Gentile da Fabriano.

Florence. Academy: Adoration of the Magi.
Milan. Brera: Altarpiece.



Padua. Capella S. Felice, S. Antonio: Frescoes.
Capella S. Giorgio, S. Anastasia: The Cavalli Family.



Padua. S. Anastasia: St. George and the Dragon.
Verona. S. Fermo: Annunciation.
London. S. George and S. Jerome; S. Eustace and the Stag.



The important little town of Murano, a satellite of Venice, lies upon an island, some ten minutes’ row from the mother State, distinct from which it preserved separate interests and regulations. Its glass manufacture was safeguarded by the most stringent decrees, which forbade members of the Guild to leave the islet under pain of death. Its mosaics, stone work, and architecture speak of an early artistic existence, and we recognise the justice of the claim of Muranese painters to be the first to strike out into a more emancipated type than that of the primitives. The painter Giovanni of Murano, called Giovanni Alemanus or d’ Alemagna, names between which Venetian jealousy for a time drew an imaginary distinction, had certainly received his early education in Germany, and betrays it by his heavier ornamentation and more Gothic style; but he was a fellow-worker with Antonio of Murano, the founder of the great Vivarini family, and the Academy contains several large altarpieces in which they collaborated. “Christ and the Virgin in Glory” was painted for a church in Venice in 1440, and has an inscription with both names on a banderol across the foreground. The Eternal Father, with His hands on the shoulders of the Mother and Son, makes a group of which we find the origin in Gentile da Fabriano’s altarpiece in the Brera, and it is probable that one if not both masters had been studying with the Umbrian and absorbing the principles he had brought to Venice. It is easy to trace the influence of Giovanni d’ Alemagna, though not always easy to pick out which part of a picture belongs to him and which to Antonio working under his influence. In S. Pantaleone is a “Coronation of the Virgin,” with Gothic ornaments such as are not found in purely Italian art at this period, but the example in which both masters can be most closely followed is the great picture in the Academy, the “Madonna enthroned,” where she sits under a baldaquin surrounded by saints. Here the Gothic surroundings become very florid, and have a gingerbread-cake effect, which Italian taste would hardly have tolerated. Many features are characteristic of the German; the huge crown worn by the Mother, the floriated ornament of the quadrangle, the almost baroque appearance of the throne. Through it all, heavily repainted as it is, shines the dawn of the tender expression which came into Venetian art with Gentile.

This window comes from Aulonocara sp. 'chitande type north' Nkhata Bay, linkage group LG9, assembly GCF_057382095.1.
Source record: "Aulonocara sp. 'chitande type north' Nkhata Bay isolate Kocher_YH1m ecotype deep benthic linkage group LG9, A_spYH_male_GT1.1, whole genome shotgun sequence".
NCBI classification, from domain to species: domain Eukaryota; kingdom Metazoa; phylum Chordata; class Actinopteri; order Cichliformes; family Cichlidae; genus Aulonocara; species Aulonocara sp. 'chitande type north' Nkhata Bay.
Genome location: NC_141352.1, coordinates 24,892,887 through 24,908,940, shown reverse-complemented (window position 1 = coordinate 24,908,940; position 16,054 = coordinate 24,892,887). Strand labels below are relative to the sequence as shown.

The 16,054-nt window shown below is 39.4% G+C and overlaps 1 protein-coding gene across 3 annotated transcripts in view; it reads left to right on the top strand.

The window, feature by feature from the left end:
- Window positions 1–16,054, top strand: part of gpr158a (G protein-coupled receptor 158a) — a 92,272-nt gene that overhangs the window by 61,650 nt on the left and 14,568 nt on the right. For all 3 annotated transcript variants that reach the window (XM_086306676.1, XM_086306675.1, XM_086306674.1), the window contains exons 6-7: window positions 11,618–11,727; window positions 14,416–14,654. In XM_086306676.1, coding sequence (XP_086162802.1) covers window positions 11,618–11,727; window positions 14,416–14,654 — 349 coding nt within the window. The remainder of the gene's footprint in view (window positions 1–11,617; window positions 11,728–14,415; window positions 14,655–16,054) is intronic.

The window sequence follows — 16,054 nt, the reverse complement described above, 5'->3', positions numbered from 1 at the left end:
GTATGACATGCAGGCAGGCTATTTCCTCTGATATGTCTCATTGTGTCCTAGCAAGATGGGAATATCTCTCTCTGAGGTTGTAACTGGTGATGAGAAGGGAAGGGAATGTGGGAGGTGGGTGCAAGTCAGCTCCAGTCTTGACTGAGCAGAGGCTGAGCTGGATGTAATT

Antonio da Murano.    ADORATION OF THE MAGI.    Berlin.
(Photo, Hanfstängl.)

Giovanni d’ Alemagna and Antonio da Murano were no doubt widely employed, and when the former died Antonio founded and carried on a real school in Venice. In 1446 he was living in the parish of S. Maria Formosa with his wife, who was the daughter of a fruit merchant, and the wills of both are still preserved in the parish archives. Gentile da Fabriano had set the example for gorgeous processions with gay dresses and strange animals; winding paths in the background and foreshortened limbs prove that attention had been drawn to Paolo Uccello’s studies in perspective, while many figures and horses recall Pisanello. A striking proof of the sojourn of Gentile and Pisanello in Venice is found in an “Adoration of Magi,” now ascribed to Antonio da Murano, in which the central group, the oldest king kissing the Child’s foot, is very like that in Gentile’s “Adoration,” but the foreshortened horses and the attendants argue the painter’s knowledge of Pisanello’s work. A comparison of the architecture in the background with that in the “St. George” in S. Anastasia shows the same derivation, and the dainty cavalier, who holds a flag and is in attendance on the youngest king, is reminiscent of St. George and St. Eustace in Pisanello’s paintings in the National Gallery, so that in this one picture the influences of the two artists are combined.

Antonio took his younger brother, Bartolommeo, into partnership, and the title of da Murano was presently dropped for the more modern designation of Vivarini. Both brothers are fine and delicate in work, but from the outset of their collaboration the younger man is more advanced and more full of the spirit of the innovator. In his altarpiece in the first hall of the Academy the Nativity has already a new realism; Joseph leans his head upon his hand, crushing up his cheek. The saints are particularly vivid in expression, especially the old hermit holding the bell, whose face is brimming with ardent feeling.




Giovanni d’ Alemanus and Antonio da Murano.

Venice. Christ and the Virgin in Glory; Virgin enthroned, with Saints.


Antonio da Murano.

Berlin. Adoration of Magi.